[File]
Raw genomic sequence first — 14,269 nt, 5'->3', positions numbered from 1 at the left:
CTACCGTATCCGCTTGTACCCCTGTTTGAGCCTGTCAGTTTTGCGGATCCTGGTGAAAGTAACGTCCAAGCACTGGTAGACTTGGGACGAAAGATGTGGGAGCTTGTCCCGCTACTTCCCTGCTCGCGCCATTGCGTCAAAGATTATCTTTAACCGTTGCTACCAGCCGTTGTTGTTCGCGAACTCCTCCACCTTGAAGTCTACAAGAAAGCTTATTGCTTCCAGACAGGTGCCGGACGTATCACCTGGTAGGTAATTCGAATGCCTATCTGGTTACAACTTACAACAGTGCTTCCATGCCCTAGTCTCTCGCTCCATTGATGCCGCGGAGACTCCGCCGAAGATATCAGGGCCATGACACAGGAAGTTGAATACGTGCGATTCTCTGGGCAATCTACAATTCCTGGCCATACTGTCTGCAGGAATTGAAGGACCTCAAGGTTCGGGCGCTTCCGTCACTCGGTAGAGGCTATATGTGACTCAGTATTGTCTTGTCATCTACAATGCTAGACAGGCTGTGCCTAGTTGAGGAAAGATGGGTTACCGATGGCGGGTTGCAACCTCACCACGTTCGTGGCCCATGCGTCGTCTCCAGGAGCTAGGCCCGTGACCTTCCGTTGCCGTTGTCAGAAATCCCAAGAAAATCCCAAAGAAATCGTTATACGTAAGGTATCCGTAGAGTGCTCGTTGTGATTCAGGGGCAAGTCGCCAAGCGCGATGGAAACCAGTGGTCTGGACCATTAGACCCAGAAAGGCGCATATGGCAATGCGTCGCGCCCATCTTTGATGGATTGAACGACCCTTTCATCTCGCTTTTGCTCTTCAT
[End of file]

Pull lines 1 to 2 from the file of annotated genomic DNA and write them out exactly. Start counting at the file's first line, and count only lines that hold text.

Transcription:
Raw genomic sequence first — 14,269 nt, 5'->3', positions numbered from 1 at the left:
CTACCGTATCCGCTTGTACCCCTGTTTGAGCCTGTCAGTTTTGCGGATCCTGGTGAAAGTAACGTCCAAGCACTGGTAGACTTGGGACGAAAGATGTGGGAGCTTGTCCCGCTACTTCCCTGCTCGCGCCATTGCGTCAAAGATTATCTTTAACCGTTGCTACCAGCCGTTGTTGTTCGCGAACTCCTCCACCTTGAAGTCTACAAGAAAGCTTATTGCTTCCAGACAGGTGCCGGACGTATCACCTGGTAGGTAATTCGAATGCCTATCTGGTTACAACTTACAACAGTGCTTCCATGCCCTAGTCTCTCGCTCCATTGATGCCGCGGAGACTCCGCCGAAGATATCAGGGCCATGACACAGGAAGTTGAATACGTGCGATTCTCTGGGCAATCTACAATTCCTGGCCATACTGTCTGCAGGAATTGAAGGACCTCAAGGTTCGGGCGCTTCCGTCACTCGGTAGAGGCTATATGTGACTCAGTATTGTCTTGTCATCTACAATGCTAGACAGGCTGTGCCTAGTTGAGGAAAGATGGGTTACCGATGGCGGGTTGCAACCTCACCACGTTCGTGGCCCATGCGTCGTCTCCAGGAGCTAGGCCCGTGACCTTCCGTTGCCGTTGTCAGAAATCCCAAGAAAATCCCAAAGAAATCGTTATACGTAAGGTATCCGTAGAGTGCTCGTTGTGATTCAGGGGCAAGTCGCCAAGCGCGATGGAAACCAGTGGTCTGGACCATTAGACCCAGAAAGGCGCATATGGCAATGCGTCGCGCCCATCTTTGATGGATTGAACGACCCTTTCATCTCGCTTTTGCTCTTCAT